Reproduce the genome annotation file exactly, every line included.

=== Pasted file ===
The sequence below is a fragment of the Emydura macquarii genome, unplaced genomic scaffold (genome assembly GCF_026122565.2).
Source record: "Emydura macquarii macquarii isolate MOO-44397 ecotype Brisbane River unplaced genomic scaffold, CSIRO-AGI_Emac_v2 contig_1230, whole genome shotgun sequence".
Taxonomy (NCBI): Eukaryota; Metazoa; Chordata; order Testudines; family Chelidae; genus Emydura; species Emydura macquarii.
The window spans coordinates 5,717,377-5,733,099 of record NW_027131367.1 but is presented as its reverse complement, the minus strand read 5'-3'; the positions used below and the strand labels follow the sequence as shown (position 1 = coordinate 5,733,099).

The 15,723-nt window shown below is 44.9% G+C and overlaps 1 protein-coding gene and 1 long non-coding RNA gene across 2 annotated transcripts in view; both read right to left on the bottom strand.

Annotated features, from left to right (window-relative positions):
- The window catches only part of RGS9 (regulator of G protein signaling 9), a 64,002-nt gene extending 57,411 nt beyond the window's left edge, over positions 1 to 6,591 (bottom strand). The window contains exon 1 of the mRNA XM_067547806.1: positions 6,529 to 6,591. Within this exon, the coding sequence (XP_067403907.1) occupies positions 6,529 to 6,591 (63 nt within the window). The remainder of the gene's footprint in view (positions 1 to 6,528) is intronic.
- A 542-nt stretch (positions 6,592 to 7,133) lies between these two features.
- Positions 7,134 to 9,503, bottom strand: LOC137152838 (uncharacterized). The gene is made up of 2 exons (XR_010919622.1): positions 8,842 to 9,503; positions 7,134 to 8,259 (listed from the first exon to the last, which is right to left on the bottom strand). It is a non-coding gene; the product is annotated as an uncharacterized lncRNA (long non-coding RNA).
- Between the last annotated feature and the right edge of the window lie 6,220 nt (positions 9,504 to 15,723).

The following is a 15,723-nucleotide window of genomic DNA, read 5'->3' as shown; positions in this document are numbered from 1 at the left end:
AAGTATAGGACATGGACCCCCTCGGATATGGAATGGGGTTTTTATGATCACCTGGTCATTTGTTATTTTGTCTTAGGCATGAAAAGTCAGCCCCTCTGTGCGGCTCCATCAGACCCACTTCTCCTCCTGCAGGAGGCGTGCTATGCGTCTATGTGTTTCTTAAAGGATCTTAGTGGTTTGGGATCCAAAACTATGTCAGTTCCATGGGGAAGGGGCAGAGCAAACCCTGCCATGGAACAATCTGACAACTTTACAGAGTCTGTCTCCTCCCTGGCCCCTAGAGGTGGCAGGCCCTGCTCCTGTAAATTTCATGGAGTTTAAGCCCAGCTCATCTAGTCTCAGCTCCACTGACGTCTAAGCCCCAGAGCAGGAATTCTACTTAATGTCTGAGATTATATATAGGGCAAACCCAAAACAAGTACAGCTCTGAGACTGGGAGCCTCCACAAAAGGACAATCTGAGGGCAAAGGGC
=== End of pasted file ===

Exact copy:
The sequence below is a fragment of the Emydura macquarii genome, unplaced genomic scaffold (genome assembly GCF_026122565.2).
Source record: "Emydura macquarii macquarii isolate MOO-44397 ecotype Brisbane River unplaced genomic scaffold, CSIRO-AGI_Emac_v2 contig_1230, whole genome shotgun sequence".
Taxonomy (NCBI): Eukaryota; Metazoa; Chordata; order Testudines; family Chelidae; genus Emydura; species Emydura macquarii.
The window spans coordinates 5,717,377-5,733,099 of record NW_027131367.1 but is presented as its reverse complement, the minus strand read 5'-3'; the positions used below and the strand labels follow the sequence as shown (position 1 = coordinate 5,733,099).

The 15,723-nt window shown below is 44.9% G+C and overlaps 1 protein-coding gene and 1 long non-coding RNA gene across 2 annotated transcripts in view; both read right to left on the bottom strand.

Annotated features, from left to right (window-relative positions):
- The window catches only part of RGS9 (regulator of G protein signaling 9), a 64,002-nt gene extending 57,411 nt beyond the window's left edge, over positions 1 to 6,591 (bottom strand). The window contains exon 1 of the mRNA XM_067547806.1: positions 6,529 to 6,591. Within this exon, the coding sequence (XP_067403907.1) occupies positions 6,529 to 6,591 (63 nt within the window). The remainder of the gene's footprint in view (positions 1 to 6,528) is intronic.
- A 542-nt stretch (positions 6,592 to 7,133) lies between these two features.
- Positions 7,134 to 9,503, bottom strand: LOC137152838 (uncharacterized). The gene is made up of 2 exons (XR_010919622.1): positions 8,842 to 9,503; positions 7,134 to 8,259 (listed from the first exon to the last, which is right to left on the bottom strand). It is a non-coding gene; the product is annotated as an uncharacterized lncRNA (long non-coding RNA).
- Between the last annotated feature and the right edge of the window lie 6,220 nt (positions 9,504 to 15,723).

The following is a 15,723-nucleotide window of genomic DNA, read 5'->3' as shown; positions in this document are numbered from 1 at the left end:
AAGTATAGGACATGGACCCCCTCGGATATGGAATGGGGTTTTTATGATCACCTGGTCATTTGTTATTTTGTCTTAGGCATGAAAAGTCAGCCCCTCTGTGCGGCTCCATCAGACCCACTTCTCCTCCTGCAGGAGGCGTGCTATGCGTCTATGTGTTTCTTAAAGGATCTTAGTGGTTTGGGATCCAAAACTATGTCAGTTCCATGGGGAAGGGGCAGAGCAAACCCTGCCATGGAACAATCTGACAACTTTACAGAGTCTGTCTCCTCCCTGGCCCCTAGAGGTGGCAGGCCCTGCTCCTGTAAATTTCATGGAGTTTAAGCCCAGCTCATCTAGTCTCAGCTCCACTGACGTCTAAGCCCCAGAGCAGGAATTCTACTTAATGTCTGAGATTATATATAGGGCAAACCCAAAACAAGTACAGCTCTGAGACTGGGAGCCTCCACAAAAGGACAATCTGAGGGCAAAGGGC